Loss of patellofemoral cartilage 5 years after ACL injury

...are there differences depending on treatment strategy?

This study found patellofemoral cartilage thickness loss in young adults following acute anterior cruciate ligament (ACL) rupture.

A greater loss was seen in subjects randomised to early ACL reconstruction (ACLR) and rehabilitation than in those receiving optional delayed ACLR and rehabilitation.

This difference was present at both two and five years after injury. The greatest decrease occurred in the trochlea during the first two years.

Early ACLR may be associated with greater short-term patellofemoral cartilage deterioration and seems therefore unable to prevent structural changes.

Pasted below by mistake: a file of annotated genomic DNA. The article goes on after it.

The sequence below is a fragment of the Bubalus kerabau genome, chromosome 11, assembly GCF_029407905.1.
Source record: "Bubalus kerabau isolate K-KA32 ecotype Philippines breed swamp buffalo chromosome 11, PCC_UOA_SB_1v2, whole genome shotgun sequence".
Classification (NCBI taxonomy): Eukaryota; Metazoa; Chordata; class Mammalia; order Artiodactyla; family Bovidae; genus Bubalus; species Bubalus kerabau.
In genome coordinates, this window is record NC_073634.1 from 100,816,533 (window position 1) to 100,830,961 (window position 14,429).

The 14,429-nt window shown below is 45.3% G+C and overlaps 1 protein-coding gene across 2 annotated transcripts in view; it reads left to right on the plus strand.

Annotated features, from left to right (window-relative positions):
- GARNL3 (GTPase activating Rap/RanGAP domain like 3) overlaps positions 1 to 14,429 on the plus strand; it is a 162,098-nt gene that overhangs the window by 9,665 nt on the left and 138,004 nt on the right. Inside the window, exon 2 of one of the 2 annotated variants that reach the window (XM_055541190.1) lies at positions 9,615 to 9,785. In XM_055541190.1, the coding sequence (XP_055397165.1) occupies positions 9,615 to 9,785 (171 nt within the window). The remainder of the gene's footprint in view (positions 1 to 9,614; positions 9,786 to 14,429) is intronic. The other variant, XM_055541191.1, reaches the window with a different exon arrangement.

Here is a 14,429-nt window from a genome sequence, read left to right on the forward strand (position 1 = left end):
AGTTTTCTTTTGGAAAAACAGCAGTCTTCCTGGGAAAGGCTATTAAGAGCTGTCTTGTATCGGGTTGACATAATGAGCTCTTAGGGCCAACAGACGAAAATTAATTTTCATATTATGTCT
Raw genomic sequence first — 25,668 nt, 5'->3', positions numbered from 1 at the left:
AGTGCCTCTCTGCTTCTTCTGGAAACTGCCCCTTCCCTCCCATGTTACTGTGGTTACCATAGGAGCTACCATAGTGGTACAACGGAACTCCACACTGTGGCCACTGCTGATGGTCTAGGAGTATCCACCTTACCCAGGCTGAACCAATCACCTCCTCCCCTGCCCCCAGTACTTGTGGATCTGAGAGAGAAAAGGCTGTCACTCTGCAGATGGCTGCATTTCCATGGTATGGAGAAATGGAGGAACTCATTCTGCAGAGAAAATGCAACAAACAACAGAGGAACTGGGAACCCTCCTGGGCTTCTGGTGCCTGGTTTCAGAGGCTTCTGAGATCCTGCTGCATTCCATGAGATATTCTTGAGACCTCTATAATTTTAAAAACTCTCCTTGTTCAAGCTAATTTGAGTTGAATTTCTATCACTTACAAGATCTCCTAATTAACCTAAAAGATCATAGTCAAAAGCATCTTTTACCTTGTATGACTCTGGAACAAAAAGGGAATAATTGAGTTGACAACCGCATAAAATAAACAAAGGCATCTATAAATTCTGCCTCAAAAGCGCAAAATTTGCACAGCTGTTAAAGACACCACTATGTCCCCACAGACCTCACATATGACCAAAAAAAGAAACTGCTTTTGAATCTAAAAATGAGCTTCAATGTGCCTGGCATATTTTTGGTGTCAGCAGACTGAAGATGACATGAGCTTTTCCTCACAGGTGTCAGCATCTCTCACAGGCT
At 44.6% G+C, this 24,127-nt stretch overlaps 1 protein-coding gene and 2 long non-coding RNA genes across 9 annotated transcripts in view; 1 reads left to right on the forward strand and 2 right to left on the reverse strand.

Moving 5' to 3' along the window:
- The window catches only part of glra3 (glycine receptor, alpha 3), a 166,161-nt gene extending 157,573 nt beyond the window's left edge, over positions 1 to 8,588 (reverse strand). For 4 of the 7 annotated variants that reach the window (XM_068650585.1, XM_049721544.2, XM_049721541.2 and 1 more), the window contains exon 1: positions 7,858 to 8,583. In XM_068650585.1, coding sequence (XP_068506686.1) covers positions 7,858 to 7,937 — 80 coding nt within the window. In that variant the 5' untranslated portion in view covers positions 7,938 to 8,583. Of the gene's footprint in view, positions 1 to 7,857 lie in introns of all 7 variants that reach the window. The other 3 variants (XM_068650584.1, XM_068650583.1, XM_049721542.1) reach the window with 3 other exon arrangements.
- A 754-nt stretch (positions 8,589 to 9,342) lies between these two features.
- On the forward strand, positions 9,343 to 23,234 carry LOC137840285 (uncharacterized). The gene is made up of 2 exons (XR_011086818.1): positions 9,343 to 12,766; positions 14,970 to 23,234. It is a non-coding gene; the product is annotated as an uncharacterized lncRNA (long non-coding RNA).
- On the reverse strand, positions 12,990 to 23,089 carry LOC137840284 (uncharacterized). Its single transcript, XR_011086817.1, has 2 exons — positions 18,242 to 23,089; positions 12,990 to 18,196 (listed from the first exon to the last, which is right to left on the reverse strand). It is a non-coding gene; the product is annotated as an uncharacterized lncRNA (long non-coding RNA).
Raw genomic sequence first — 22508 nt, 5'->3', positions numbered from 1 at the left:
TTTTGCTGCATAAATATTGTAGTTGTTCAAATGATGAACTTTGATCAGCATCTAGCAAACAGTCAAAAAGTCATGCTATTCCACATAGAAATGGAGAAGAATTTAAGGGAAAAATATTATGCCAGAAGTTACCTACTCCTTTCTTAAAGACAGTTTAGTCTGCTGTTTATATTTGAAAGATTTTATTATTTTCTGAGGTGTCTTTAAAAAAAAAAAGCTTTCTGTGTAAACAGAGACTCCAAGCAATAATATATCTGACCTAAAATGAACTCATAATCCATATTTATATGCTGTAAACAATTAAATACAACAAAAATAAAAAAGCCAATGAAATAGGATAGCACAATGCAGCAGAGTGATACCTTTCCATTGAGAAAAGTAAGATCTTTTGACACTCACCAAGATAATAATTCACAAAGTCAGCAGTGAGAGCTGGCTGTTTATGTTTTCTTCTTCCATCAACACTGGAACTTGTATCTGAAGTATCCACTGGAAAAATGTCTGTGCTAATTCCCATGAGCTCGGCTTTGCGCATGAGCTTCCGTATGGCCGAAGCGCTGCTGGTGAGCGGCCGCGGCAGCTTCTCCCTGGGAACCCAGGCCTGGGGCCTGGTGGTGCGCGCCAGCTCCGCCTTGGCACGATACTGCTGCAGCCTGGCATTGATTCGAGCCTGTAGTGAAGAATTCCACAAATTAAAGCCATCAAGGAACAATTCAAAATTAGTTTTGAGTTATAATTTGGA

This means early ACLR does not seem to be indicated in terms of patellofemoral pathology.

The difference was irrespective of the graft type used, but was only seen in the as-randomised comparisons and not between as-treated groups.

> From: Culvenor et al., Br J Sports Med 53 (2019) 1168-1173 . All rights reserved to The Author(s). Click here for the online summary.

Expert opinion

This study adds to a recent trend, which shows a lack of scientific support for early surgical treatment in a multitude of orthopaedic conditions, especially in long-term outcomes.

These results are even more relevant given that ACLR is still frequently seen as the only option for young active individuals after ACL injury.

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